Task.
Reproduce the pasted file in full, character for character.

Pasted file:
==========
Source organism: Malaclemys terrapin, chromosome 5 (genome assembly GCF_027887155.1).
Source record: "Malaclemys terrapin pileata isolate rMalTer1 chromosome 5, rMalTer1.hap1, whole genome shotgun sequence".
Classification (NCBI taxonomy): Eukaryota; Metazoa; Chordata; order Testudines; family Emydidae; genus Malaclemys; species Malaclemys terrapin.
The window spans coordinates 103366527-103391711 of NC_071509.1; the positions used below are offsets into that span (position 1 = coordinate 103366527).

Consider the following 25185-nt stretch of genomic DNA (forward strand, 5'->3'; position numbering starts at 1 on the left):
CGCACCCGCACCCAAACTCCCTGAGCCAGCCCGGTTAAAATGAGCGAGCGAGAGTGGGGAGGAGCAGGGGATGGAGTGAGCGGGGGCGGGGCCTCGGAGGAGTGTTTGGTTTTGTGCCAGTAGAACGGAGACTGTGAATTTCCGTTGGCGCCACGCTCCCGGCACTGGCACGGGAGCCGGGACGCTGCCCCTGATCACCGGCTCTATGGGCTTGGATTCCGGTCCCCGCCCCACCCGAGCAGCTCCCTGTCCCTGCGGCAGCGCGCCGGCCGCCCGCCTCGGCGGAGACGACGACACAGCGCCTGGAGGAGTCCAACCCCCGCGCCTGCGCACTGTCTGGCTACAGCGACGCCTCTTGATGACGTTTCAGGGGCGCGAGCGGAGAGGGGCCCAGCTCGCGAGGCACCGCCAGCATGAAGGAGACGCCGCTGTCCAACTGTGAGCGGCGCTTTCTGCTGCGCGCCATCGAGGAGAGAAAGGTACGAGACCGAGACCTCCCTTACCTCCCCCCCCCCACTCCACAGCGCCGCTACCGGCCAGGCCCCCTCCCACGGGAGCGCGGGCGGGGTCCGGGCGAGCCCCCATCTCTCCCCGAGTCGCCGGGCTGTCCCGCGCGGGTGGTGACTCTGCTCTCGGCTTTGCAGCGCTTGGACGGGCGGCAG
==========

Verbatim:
Source organism: Malaclemys terrapin, chromosome 5 (genome assembly GCF_027887155.1).
Source record: "Malaclemys terrapin pileata isolate rMalTer1 chromosome 5, rMalTer1.hap1, whole genome shotgun sequence".
Classification (NCBI taxonomy): Eukaryota; Metazoa; Chordata; order Testudines; family Emydidae; genus Malaclemys; species Malaclemys terrapin.
The window spans coordinates 103366527-103391711 of NC_071509.1; the positions used below are offsets into that span (position 1 = coordinate 103366527).

Consider the following 25185-nt stretch of genomic DNA (forward strand, 5'->3'; position numbering starts at 1 on the left):
CGCACCCGCACCCAAACTCCCTGAGCCAGCCCGGTTAAAATGAGCGAGCGAGAGTGGGGAGGAGCAGGGGATGGAGTGAGCGGGGGCGGGGCCTCGGAGGAGTGTTTGGTTTTGTGCCAGTAGAACGGAGACTGTGAATTTCCGTTGGCGCCACGCTCCCGGCACTGGCACGGGAGCCGGGACGCTGCCCCTGATCACCGGCTCTATGGGCTTGGATTCCGGTCCCCGCCCCACCCGAGCAGCTCCCTGTCCCTGCGGCAGCGCGCCGGCCGCCCGCCTCGGCGGAGACGACGACACAGCGCCTGGAGGAGTCCAACCCCCGCGCCTGCGCACTGTCTGGCTACAGCGACGCCTCTTGATGACGTTTCAGGGGCGCGAGCGGAGAGGGGCCCAGCTCGCGAGGCACCGCCAGCATGAAGGAGACGCCGCTGTCCAACTGTGAGCGGCGCTTTCTGCTGCGCGCCATCGAGGAGAGAAAGGTACGAGACCGAGACCTCCCTTACCTCCCCCCCCCCACTCCACAGCGCCGCTACCGGCCAGGCCCCCTCCCACGGGAGCGCGGGCGGGGTCCGGGCGAGCCCCCATCTCTCCCCGAGTCGCCGGGCTGTCCCGCGCGGGTGGTGACTCTGCTCTCGGCTTTGCAGCGCTTGGACGGGCGGCAG